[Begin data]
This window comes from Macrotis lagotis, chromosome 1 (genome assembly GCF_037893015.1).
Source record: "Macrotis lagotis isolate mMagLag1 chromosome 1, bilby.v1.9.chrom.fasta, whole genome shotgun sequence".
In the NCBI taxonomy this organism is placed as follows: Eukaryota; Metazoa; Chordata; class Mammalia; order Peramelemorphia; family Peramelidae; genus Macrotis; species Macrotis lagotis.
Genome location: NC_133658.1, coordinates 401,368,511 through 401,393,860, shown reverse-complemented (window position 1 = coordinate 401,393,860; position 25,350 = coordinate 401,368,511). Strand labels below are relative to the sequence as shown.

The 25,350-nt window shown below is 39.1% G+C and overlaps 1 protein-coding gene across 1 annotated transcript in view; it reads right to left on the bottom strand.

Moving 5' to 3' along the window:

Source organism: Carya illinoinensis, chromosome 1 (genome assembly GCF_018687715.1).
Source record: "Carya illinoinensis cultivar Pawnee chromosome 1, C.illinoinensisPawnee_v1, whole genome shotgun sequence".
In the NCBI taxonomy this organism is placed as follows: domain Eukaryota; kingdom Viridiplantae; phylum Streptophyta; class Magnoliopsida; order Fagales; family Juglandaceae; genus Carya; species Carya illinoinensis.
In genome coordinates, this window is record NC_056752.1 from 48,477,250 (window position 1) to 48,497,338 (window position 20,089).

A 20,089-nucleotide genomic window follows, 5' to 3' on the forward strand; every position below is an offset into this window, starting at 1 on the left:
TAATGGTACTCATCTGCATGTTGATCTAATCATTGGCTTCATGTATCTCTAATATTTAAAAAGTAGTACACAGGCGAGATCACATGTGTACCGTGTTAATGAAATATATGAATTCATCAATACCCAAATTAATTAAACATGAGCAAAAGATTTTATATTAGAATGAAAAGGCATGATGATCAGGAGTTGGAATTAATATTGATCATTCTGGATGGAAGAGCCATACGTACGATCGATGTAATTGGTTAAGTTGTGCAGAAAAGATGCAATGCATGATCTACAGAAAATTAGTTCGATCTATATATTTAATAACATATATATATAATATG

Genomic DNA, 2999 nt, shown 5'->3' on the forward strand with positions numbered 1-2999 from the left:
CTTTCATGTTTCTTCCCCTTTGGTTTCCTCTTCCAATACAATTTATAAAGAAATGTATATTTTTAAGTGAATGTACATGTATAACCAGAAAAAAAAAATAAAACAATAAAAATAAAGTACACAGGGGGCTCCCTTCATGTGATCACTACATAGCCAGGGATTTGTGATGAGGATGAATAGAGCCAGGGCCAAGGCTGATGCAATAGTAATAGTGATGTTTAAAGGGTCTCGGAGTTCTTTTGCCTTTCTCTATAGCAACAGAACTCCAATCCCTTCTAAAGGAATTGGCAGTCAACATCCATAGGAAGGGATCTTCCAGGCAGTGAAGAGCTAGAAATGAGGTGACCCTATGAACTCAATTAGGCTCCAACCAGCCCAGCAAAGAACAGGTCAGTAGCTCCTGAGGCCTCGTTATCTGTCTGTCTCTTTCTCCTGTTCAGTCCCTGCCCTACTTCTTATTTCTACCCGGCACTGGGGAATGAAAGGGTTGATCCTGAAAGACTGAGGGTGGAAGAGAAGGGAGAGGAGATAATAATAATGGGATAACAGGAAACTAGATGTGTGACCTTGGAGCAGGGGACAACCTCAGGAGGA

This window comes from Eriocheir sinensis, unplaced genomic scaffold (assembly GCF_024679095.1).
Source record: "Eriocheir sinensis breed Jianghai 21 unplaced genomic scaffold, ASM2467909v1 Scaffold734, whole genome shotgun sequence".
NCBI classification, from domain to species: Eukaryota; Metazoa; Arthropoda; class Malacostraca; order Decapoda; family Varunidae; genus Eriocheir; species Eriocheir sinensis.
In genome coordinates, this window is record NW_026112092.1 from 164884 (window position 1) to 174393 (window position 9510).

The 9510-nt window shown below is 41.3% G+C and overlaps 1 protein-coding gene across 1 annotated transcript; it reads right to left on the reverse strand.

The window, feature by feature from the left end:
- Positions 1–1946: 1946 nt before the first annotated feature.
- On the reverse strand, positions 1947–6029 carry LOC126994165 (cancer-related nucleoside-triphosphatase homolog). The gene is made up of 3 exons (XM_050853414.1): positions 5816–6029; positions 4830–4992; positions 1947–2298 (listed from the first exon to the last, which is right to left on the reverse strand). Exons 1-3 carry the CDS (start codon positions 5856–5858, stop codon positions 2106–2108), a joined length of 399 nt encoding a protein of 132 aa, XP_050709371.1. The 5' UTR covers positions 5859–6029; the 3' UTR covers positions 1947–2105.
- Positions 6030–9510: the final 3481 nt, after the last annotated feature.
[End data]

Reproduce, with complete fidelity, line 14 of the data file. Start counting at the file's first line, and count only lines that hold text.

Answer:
CTTTCATGTTTCTTCCCCTTTGGTTTCCTCTTCCAATACAATTTATAAAGAAATGTATATTTTTAAGTGAATGTACATGTATAACCAGAAAAAAAAAATAAAACAATAAAAATAAAGTACACAGGGGGCTCCCTTCATGTGATCACTACATAGCCAGGGATTTGTGATGAGGATGAATAGAGCCAGGGCCAAGGCTGATGCAATAGTAATAGTGATGTTTAAAGGGTCTCGGAGTTCTTTTGCCTTTCTCTATAGCAACAGAACTCCAATCCCTTCTAAAGGAATTGGCAGTCAACATCCATAGGAAGGGATCTTCCAGGCAGTGAAGAGCTAGAAATGAGGTGACCCTATGAACTCAATTAGGCTCCAACCAGCCCAGCAAAGAACAGGTCAGTAGCTCCTGAGGCCTCGTTATCTGTCTGTCTCTTTCTCCTGTTCAGTCCCTGCCCTACTTCTTATTTCTACCCGGCACTGGGGAATGAAAGGGTTGATCCTGAAAGACTGAGGGTGGAAGAGAAGGGAGAGGAGATAATAATAATGGGATAACAGGAAACTAGATGTGTGACCTTGGAGCAGGGGACAACCTCAGGAGGA